Startup Clearview AI has agreed to limit access to its controversial facial recognition database in the United States, settling a lawsuit filed by privacy advocates, a court filing showed Monday.
The deal, which needs approval by the court to become final, would resolve litigation filed two years ago by the American Civil Liberties Union (ACLU) and rights groups accusing Clearview of violating a strict biometric privacy law in the state of Illinois.
A main provision of the settlement permanently bans Clearview from making its “faceprint” database available to most businesses or other private entities in the country, according the ACLU.
“Clearview can no longer treat people’s unique biometric identifiers as an unrestricted source of profit,” said ACLU speech, privacy and technology director Nathan Freed Wessler.
“Before this agreement, Clearview ignored the fact that biometric information can be misused to create dangerous situations and threats” to lives, said Linda Xochitl Tortolero, chief executive of Chicago-based nonprofit Mujeres Latinas en Accion.
“Today that’s no longer the case.”
Clearview will also stop its practice of offering free trial accounts to police officers without the knowledge or approval of their employers, the ACLU said.
The ban does not limit Clearview from working with federal or state agencies other than those in Illinois, the lawsuit said.
Clearview admits no wrongdoing in the settlement.
Clearview AI says it has built up a database of more than 10 billion facial images taken from public websites, ranging from social media to news portals, which it touts as a tool for law enforcement.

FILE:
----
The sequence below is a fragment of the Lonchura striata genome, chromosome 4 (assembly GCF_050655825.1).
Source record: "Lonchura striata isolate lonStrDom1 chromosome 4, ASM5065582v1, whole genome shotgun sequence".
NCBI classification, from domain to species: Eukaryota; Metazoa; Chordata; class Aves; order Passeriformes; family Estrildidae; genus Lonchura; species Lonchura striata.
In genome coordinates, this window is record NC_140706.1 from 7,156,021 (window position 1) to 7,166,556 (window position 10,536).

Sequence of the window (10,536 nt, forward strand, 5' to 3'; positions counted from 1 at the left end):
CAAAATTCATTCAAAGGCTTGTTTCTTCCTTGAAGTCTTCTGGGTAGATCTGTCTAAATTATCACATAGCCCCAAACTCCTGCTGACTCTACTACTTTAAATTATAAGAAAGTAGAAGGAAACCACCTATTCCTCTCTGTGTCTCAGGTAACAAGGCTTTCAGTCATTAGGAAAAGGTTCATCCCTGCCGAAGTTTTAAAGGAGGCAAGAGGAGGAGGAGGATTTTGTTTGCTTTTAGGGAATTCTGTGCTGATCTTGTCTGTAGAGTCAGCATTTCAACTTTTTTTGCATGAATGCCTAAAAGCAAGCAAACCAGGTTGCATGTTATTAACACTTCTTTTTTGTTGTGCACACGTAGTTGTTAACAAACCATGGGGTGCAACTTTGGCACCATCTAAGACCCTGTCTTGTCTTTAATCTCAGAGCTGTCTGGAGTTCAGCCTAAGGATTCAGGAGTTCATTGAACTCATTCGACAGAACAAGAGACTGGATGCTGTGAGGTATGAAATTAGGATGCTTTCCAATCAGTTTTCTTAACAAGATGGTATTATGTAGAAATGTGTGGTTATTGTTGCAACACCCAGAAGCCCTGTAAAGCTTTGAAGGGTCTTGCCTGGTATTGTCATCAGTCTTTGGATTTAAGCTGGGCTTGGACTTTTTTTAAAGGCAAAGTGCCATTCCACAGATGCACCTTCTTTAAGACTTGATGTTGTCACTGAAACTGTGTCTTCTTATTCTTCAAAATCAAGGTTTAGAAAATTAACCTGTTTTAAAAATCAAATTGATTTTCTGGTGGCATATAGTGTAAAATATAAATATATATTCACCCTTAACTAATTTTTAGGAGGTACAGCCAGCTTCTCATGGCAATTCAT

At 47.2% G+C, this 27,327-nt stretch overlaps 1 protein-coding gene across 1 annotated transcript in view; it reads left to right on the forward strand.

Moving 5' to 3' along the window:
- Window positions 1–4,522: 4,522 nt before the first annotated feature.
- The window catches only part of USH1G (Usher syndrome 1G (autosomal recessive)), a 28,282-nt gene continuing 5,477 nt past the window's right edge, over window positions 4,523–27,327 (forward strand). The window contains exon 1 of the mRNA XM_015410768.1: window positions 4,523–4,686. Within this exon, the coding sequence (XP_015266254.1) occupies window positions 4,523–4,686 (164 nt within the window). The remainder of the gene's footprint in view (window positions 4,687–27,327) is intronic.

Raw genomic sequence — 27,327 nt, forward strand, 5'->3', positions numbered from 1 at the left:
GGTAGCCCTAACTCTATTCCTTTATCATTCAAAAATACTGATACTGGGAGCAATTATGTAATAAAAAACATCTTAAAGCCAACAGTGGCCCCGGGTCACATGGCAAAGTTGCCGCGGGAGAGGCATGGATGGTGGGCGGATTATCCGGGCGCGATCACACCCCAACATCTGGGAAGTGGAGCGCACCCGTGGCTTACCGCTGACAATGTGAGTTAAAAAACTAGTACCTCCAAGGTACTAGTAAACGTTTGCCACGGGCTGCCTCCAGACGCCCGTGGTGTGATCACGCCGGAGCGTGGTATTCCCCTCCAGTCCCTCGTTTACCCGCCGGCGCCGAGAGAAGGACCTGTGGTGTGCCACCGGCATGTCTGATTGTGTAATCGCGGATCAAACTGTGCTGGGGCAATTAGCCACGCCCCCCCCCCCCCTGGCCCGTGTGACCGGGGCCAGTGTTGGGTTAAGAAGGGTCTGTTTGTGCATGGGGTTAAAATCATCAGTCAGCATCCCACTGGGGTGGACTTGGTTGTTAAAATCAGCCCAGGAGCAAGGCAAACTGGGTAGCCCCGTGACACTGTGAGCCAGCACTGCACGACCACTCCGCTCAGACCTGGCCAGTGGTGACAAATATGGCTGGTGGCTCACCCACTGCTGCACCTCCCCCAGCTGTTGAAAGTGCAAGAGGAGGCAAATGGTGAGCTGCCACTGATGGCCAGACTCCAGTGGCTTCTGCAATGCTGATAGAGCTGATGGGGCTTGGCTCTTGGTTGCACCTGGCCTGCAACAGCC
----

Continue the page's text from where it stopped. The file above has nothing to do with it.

– Still checking faces –
Clearview chief executive Hoan Ton-That said the company has told the court that it intends to make its facial recognition software available to commercial customers, without the database of images.
“Clearview AI’s posture regarding sales to private entities remains unchanged,” the chief executive said in response to an AFP inquiry.
Facial recognition is used to unlock smartphones, verify identities, board aircraft and more, he noted.
The settlement does not require any “material change” in the Clearview business model,” said Cahill Gordon, an attorney representing the company.
Campaigners have condemned Clearview’s use of images for being open to abuse, and a number of groups including Privacy International last year filed complaints with data regulators in France, Austria, Italy, Greece and Britain.
Italy’s data privacy watchdog in March fined Clearview 20 million euros (almost $22 million) over its facial recognition software.
The watchdog ordered the company to delete data relating to people in Italy and banned it from further collection and processing of information there.
France’s privacy watchdog as well in December ordered Clearview to delete data on its citizens and cease further collection.
Meanwhile in June last year, Canada’s independent parliamentary watchdog ruled that both Clearview’s database and the use of it by federal police were illegal.